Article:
FORT CAVAZOS, Texas — Lieutenant General Richard Cavazos served for over three decades in the U.S. Army — on the front lines of two major wars, then changing the way the Army trains its leaders.
In Korea of February 1953, first Lieutenant Richard Cavazos was on the front lines, leading the men of the 65th infantry regiment, and fighting against communist China and North Korea.
The unit was made up of mostly Puerto Ricans who fought with distinction on the battlefield.
Cavazos' style of leadership there would mark his career — he believed officers should be in the trenches and lead by example.
Cavazos was awarded the Silver Star and Distinguished Service Cross, making him the second-highest decorated officer of the war.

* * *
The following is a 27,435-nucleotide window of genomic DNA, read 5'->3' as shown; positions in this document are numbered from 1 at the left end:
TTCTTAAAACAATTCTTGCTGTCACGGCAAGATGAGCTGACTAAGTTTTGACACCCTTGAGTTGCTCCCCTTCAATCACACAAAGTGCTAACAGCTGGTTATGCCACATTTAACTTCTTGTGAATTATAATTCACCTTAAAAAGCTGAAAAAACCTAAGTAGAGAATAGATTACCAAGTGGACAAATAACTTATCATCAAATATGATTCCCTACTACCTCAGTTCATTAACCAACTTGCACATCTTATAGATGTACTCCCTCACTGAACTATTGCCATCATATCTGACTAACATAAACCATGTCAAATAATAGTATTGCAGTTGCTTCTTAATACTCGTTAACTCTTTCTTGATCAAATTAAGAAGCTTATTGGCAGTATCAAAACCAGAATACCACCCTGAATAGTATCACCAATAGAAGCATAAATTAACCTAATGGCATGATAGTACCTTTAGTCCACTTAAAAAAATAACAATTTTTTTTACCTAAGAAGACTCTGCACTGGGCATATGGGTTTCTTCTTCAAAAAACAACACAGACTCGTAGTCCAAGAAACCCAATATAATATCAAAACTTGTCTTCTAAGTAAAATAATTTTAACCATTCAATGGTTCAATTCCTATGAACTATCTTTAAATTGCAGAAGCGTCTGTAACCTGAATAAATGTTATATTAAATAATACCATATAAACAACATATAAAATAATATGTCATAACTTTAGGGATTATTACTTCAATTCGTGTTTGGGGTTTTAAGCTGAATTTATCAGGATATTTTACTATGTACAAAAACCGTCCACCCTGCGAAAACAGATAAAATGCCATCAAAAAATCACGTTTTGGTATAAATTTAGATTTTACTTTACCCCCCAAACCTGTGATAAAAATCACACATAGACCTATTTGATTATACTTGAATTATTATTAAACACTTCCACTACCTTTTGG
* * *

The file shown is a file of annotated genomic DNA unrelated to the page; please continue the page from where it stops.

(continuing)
It was humble beginnings for the son of cattle ranchers in Kingsville, Texas.
Richard would leave home for Texas Technical College — later known as Texas Tech — playing football and graduating in 1951 as a member of the Reserve Officer Corps.
In Vietnam in 1967, Cavazos faced combat again, but this time leading the first battalion and the 18th Infantry Regiment.
His service and bravery earning him another Distinguished Service Cross.
After Vietnam, he was commanded the second brigade and was promoted to Brigidier General — the first Hispanic American to reach that achievement.
In 1980, Cavazos became commander of the Third Armored Corps on Fort Hood, and he also developed the Army's Battle Command Training Program — a new way of training military leaders.
Some of the first were General Norman Schwartzkof and General Colin Powell.
Cavazos retired after 33 years in 1984 as a four-star general — with a career of distinction for a Texan from humble beginnings.